Media Fragmentation – changing ways of using media

Media Fragmentation – changing ways of using media
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November 2, 2004 International research company Roy Morgan conducts market research across the United States, United Kingdom, Australia and New Zealand and recently released some interesting information regarding the ongoing fragmentation of media consumption.

Roy Morgan Research Chief Executive Michele Levine and Director of Analytics & Integrated Marketing Simon Pownall presented a paper at the 2004 Australian Marketing Institute National Conference in Melbourne, on October 21 entitled Best Practice Information Trends - What Works?

In the presentation, which can be downloaded from the Roy Morgan Internet site , Levine and Pownall made some interesting observations regarding the continuing fragmentation of Australian media consumption.

“Not so long ago, if you wanted to introduce a new product or brand into the marketplace, you could almost guarantee to reach 90% of Australians population by doing a Sunday Night “Road block” – that is, advertise on Channel 7, 9 and 10 at the same time during the Sunday night movie,” reads the report. “Then came the internet, Pay TV, etc”

The accompanying chart clearly illustrates the rise in the Internet as a new force in media consumption.

The report continues, “It’s interesting to note that with the advent of the Internet and PAY-TV as new alternatives, they have not had significant impact on the traditional mediums, except for radio, which was declining before these (new mediums) arrived.”

In the company’s ongoing quest to track meaningful research statistics it is now in the process of benchmarking activity levels in one of the other media growth areas – direct marketing. The new research will go beyond traditional catalogues to Internet (email) telemarketing, SMS, and “whatever else evolves”.

The report makes interesting reading. “Almost the same proportion of the population is still reading newspapers and magazines and still watching commercial television – but it’s what is happening underneath these overall figures that is critical.”

“For instance, whilst newspapers have held ground in readership, the humble newspaper format has morphed into almost separate and discrete sections – lifestyle sections, food, fitness and magazines formats – driving page numbers and, in some cases, readers-per-copy, but raising the question “Does anyone still read the newspaper from cover to cover?”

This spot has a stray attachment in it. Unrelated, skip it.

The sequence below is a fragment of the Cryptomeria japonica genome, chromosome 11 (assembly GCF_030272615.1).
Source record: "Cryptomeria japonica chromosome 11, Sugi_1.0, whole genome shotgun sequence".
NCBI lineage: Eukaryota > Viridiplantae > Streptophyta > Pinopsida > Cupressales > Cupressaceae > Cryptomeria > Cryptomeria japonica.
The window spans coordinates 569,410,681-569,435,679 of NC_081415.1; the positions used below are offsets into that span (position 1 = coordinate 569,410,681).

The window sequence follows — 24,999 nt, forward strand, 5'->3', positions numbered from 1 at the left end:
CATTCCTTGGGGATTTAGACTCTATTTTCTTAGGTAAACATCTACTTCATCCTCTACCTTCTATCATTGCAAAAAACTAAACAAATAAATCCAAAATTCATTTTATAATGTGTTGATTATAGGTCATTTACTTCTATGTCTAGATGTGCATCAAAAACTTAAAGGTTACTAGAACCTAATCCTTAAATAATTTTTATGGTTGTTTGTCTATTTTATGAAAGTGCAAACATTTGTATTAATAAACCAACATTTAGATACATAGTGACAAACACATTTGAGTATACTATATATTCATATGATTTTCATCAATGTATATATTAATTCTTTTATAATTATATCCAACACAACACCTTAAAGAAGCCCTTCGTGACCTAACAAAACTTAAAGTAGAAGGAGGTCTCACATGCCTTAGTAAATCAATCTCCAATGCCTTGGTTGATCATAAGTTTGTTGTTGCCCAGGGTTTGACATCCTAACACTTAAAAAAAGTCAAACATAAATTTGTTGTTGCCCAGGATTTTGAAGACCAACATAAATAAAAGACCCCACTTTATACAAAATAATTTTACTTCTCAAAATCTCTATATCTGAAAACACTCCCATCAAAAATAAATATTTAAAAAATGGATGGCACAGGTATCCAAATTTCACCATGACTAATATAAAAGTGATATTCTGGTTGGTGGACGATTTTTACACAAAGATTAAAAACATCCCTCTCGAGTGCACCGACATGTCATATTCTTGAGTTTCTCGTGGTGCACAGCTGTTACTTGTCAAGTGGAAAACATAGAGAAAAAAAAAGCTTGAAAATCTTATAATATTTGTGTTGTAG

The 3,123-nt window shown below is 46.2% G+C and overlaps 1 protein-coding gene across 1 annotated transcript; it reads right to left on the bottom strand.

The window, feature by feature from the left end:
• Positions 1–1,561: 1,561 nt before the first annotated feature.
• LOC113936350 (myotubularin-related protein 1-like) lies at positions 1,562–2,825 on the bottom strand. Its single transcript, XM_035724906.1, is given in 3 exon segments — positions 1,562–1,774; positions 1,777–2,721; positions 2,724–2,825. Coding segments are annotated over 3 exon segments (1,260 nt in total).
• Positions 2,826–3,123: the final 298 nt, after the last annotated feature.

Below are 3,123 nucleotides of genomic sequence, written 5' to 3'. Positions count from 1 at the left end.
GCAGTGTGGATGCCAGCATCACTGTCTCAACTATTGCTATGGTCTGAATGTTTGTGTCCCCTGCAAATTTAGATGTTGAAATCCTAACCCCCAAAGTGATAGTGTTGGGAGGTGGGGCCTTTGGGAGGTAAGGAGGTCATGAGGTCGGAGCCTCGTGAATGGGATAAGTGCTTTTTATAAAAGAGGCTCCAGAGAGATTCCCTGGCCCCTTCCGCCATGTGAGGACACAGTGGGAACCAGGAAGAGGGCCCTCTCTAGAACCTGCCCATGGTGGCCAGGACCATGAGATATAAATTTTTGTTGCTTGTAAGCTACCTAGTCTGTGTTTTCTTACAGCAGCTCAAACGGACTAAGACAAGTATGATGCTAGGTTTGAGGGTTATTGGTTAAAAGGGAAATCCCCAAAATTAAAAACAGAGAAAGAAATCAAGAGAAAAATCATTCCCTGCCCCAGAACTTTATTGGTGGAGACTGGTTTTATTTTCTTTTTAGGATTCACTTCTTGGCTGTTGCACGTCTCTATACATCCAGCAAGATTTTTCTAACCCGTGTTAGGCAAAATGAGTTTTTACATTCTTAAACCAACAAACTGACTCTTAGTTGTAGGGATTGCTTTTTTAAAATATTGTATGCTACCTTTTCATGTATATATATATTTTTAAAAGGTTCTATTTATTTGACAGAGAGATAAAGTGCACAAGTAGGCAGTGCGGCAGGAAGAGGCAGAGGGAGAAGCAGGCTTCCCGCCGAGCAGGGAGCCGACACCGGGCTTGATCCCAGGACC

“Talking about magazine formats, even the supermarkets and television broadcasters are getting into the publishing business – together with Federal Publishing Company, they publish some of the largest food readership titles – every month over one million Australians are reading food magazines - either Good Taste (Woolworths and FPC) Delicious (ABC and FPC) or Fresh (Woolworths and FPC). And, as an interesting correlation, the other magazine that’s growing with food – WeightWatchers!”

“What’s not on this chart, but which we have begun to track, is another media channel integral to many marketers – outdoor advertising. We recently built and released a process whereby we can measure the potential exposure one might receive to outdoor advertising by creating an activity index – that is, the relative difference between (if you like) “couch potatoes” and “gadabouts” – and there is a big difference in exposure levels.”

“This is close to a full 360-degree view of all media consumption patterns – a true best practice information base on which accurate and accountable media strategies can be built.”

“Without this you can’t know who you are reaching, how many or how many times, how can you possibly determine just what works and what does not?”

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